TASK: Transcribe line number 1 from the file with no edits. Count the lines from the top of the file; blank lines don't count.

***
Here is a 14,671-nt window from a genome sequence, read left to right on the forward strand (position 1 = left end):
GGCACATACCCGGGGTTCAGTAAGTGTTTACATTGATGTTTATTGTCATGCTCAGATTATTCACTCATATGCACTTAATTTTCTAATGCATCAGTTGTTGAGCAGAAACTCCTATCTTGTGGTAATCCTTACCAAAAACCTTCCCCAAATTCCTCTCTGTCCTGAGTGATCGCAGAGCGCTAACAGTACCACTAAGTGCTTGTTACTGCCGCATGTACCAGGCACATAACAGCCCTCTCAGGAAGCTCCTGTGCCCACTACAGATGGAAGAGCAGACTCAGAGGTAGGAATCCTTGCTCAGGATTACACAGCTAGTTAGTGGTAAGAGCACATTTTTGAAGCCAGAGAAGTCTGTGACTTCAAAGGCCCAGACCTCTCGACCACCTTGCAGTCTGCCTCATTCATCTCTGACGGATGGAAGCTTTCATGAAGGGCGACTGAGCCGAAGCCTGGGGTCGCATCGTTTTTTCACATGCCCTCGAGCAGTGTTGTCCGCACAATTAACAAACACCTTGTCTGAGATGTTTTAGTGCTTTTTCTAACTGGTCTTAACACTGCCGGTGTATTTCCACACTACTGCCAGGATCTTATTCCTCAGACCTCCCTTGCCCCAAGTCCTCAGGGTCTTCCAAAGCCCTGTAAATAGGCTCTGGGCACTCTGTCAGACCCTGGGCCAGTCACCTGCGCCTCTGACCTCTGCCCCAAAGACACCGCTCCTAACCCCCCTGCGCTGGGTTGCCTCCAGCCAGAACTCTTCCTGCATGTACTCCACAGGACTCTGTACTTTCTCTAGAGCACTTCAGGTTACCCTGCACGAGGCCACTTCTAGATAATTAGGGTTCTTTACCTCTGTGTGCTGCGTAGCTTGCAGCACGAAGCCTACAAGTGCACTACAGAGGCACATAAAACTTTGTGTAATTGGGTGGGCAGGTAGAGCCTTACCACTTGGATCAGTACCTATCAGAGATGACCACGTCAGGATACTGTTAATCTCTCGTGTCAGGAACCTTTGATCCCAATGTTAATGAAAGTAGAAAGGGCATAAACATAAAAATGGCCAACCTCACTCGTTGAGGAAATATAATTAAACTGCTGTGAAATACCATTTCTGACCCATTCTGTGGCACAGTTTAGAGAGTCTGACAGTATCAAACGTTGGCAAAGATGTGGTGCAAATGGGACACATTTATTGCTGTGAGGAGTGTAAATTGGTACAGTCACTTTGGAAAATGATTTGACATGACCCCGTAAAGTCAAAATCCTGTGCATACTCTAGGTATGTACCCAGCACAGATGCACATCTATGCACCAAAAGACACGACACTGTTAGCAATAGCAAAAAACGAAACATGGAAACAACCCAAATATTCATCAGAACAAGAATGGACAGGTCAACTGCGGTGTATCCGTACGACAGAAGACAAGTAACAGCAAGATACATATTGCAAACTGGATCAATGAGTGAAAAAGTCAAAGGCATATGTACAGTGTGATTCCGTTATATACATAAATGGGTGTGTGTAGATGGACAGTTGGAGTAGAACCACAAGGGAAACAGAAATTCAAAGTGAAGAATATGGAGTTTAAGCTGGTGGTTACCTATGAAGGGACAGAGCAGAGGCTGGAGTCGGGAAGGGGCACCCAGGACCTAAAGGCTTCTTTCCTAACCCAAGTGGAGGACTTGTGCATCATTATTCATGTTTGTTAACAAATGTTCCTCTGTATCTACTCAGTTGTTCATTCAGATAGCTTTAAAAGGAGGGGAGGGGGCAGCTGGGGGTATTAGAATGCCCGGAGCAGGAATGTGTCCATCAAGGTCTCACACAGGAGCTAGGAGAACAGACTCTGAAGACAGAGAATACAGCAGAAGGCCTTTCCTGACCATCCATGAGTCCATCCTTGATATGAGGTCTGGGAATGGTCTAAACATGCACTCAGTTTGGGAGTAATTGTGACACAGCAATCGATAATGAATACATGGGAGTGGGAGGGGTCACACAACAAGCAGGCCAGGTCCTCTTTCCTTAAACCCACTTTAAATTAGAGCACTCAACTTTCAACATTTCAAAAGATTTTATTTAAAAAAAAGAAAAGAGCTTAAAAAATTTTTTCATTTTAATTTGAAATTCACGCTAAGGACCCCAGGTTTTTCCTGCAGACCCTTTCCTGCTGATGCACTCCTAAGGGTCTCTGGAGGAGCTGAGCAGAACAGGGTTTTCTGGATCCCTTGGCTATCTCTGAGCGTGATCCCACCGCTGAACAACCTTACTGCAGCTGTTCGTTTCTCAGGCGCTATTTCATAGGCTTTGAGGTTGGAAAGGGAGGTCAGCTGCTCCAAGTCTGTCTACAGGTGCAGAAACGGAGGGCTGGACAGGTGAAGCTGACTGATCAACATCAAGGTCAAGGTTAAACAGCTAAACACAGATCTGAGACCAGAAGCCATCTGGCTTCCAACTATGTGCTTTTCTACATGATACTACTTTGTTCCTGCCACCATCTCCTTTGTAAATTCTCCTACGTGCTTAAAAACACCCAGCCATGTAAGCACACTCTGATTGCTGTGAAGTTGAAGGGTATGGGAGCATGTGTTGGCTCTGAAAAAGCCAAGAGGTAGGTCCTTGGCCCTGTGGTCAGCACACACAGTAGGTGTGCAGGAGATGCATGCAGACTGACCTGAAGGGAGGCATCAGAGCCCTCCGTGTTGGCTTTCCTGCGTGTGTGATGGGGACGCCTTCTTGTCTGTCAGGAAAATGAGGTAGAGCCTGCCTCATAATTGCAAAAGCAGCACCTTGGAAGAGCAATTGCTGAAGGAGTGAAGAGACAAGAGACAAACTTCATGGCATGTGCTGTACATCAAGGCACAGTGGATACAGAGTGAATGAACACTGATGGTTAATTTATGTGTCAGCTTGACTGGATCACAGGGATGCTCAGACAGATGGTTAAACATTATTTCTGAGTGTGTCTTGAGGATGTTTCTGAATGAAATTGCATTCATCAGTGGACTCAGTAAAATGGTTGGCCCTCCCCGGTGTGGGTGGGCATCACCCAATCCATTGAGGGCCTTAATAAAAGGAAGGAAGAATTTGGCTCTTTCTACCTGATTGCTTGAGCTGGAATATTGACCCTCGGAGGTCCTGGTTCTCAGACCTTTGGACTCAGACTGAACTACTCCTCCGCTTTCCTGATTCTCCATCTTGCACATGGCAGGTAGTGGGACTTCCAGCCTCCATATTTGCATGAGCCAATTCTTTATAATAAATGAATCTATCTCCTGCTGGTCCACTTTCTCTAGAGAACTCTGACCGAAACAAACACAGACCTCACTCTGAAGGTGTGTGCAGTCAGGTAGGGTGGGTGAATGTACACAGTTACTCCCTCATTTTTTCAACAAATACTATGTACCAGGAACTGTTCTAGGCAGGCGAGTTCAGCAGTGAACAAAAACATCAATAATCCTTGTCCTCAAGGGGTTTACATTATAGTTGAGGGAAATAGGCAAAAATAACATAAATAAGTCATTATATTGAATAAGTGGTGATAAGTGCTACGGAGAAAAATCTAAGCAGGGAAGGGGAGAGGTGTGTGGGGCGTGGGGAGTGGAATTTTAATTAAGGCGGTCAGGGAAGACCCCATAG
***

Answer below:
Here is a 14,671-nt window from a genome sequence, read left to right on the forward strand (position 1 = left end):